SSouthridge Winter SSeries Opener

The first race of the year and the beginning of the Southridge Winter Series started this weekend in Fontana, CA. I was lucky enough to double-check the weather the night before which showed high temperatures for the day in the high 50’s. It was not going to be a warm day by California standards. I arrived at the race site approximately 90 minutes prior to start time to register and prep. The registration line was close to 30 min long so that ate a significant amount of time. I quickly stretched, warmed up and assumed my position on the starting line, which held a surprise. Everyone was expecting to ride two laps for the SS class, but we were informed that the race would be three laps increasing the distance by just over four miles. To be honest, I was not completely mentally prepared to do three laps, but at this point there wasn’t much of a choice.

First turn out of the gate.
First turn out of the gate.

As we lined up for the start of the race one of the SS racers had been in the same class as me in the last series, The Triple Crown (and happened to win the series as well). I figured the longer I kept him in my sights the better I would do. By the top of the first big climb I was beginning to realize that I would not be able to keep up my current pace for three laps. The course is a shorter one with only just over four miles per lap and in terms of elevation gain/change essentially climbs up the hill and then heads down the backside of it. The first section is flatter fire-road and rolling single-track that leads to the first big climb, a longer paved section. At the top of the pavement starts a single-track that briefly drops with some sharp turns, then continues on for the next longest climb and hardest (at least for me) of the lap. Next there is a brief respite from climbing with some nice rollers until the single-track hits a very steep climb to leave that section and finish the majority of the climbs. After that comes the fun mostly downhill technical single-track. Once down the hill, there is some flat fire-road for a bit which leads to a VERY steep loose short climb ending in single-track the feeds that chicane and eventual finish line.
Charging toward the chicane.
Charging toward the chicane.

This was the third time I have raced at Southridge, but the first time on a hard-tail. I found out very quickly I couldn’t rail the downhill sections quite as hard without rear suspension. The downhill sections on this course are a bit more technical than most of the other XC courses I have ridden. My rear wheel tried to slide around and lead down the trail, and I had a near washed out on a section, but I quickly recovered got a better feel for the trail and for the next two laps. Any distance I had lost on the climbs against my pace rider I made up in the downhill sections, and was only a few riders back.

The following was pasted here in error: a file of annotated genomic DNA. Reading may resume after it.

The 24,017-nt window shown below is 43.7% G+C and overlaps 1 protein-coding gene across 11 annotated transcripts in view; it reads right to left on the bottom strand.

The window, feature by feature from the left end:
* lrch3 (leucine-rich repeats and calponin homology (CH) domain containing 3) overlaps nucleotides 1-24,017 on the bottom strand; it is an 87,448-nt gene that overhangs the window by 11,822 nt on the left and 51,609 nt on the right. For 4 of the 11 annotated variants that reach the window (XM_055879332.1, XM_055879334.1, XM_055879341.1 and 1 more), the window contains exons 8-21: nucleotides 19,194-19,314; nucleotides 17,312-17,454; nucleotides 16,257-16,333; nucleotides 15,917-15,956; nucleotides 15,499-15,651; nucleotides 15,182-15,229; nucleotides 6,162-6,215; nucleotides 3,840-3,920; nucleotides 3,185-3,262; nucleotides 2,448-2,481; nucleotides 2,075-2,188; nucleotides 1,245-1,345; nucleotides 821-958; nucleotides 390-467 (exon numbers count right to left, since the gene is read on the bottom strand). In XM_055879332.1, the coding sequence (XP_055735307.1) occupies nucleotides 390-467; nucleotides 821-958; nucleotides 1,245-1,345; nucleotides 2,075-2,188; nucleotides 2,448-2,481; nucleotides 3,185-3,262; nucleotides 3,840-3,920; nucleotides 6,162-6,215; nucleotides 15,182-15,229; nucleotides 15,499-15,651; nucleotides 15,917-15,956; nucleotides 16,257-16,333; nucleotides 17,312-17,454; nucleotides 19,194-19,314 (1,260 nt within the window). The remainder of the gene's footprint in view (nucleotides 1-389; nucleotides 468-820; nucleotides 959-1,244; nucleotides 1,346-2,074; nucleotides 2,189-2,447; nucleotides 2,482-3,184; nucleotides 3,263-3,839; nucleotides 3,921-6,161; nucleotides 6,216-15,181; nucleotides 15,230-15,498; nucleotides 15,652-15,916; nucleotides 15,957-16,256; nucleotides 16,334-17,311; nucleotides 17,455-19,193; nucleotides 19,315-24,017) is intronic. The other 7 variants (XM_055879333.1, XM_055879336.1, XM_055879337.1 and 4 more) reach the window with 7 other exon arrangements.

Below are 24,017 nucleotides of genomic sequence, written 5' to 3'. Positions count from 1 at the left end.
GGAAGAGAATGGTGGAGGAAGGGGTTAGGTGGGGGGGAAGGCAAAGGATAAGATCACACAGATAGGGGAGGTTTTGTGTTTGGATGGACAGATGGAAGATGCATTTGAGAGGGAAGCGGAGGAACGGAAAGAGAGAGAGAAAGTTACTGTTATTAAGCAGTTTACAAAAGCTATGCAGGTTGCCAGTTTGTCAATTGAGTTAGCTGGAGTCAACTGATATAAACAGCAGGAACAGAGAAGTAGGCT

Passing through the chicane.
Passing through the chicane.

By the end of the first lap I already felt like I was bonking. So, on the second lap I backed off on the longer climb just a little to make sure I could continue to push hard in the final lap. I hadn’t been keeping close tally on my race position, but by my count there were at least two other racers in my class ahead of my at this point, but I wasn’t positive. As I came over the top over one of the last rises on the second lap I passed the other rider I had been trying to pace against stopped with a mechanical. I checked to make sure he was ok as a rode by. Once I passed him, I pushed up the next climb to try and gain whatever distance I could. I completed the remainder of the second lap uneventfully only getting passed on the flatter sections by some of the older geared racers. The last lap was do or die time, and I laid everything else I had left on the table. On the steep climbs it was all I could do to keep the cranks turning. I made it to the flats on the back side of the hills and was nearing the home stretch to the finish line. As I previously mentioned, the last climb of the lap is a short steep, rocky and loose. Racing this course previously, I had never cleaned this climb. I usually was able to make it half-way to two-thirds of the way up before stalling out and having to dismount. I was stoked that I was about to clean it three times in row, but I “spoke” too soon. I came over the last bit of the climb, my front wheel caught a baby-head rock and I almost went OTB. My legs slammed into the bars and my feet came unclipped. As I balanced on the front wheel I was able to push back just enough to keep from completely falling and returned the rear wheel to the ground. I regained my position in the saddle and stood up for the last couple hundred yards of the race. Single-track to a small drop, a few turns into the home stretch, then an all-out sprint, or as close as I could muster at that point, and finally the chicane and finished line.
Approaching the finish line.
Approaching the finish line.

After waiting for a few hours for the results, second place! Can’t really complain about that for the first time out on the SS! Looking at the times, I was about four minutes behind the leader, so that definitely leaves room for improvement.

10 Replies to “SSouthridge Winter SSeries Opener”

  1. Dan, great job and great write up I throughly enjoyed reading it. Isn’t that just like life: “…I spoke to soon”

  2. Fancy pedal work if you ask me…”hey RL, what did you think of Dan’s racing skills?” RL replied, “I think its Fancy Pedal Work!”

    Nice pics, very dramatic!

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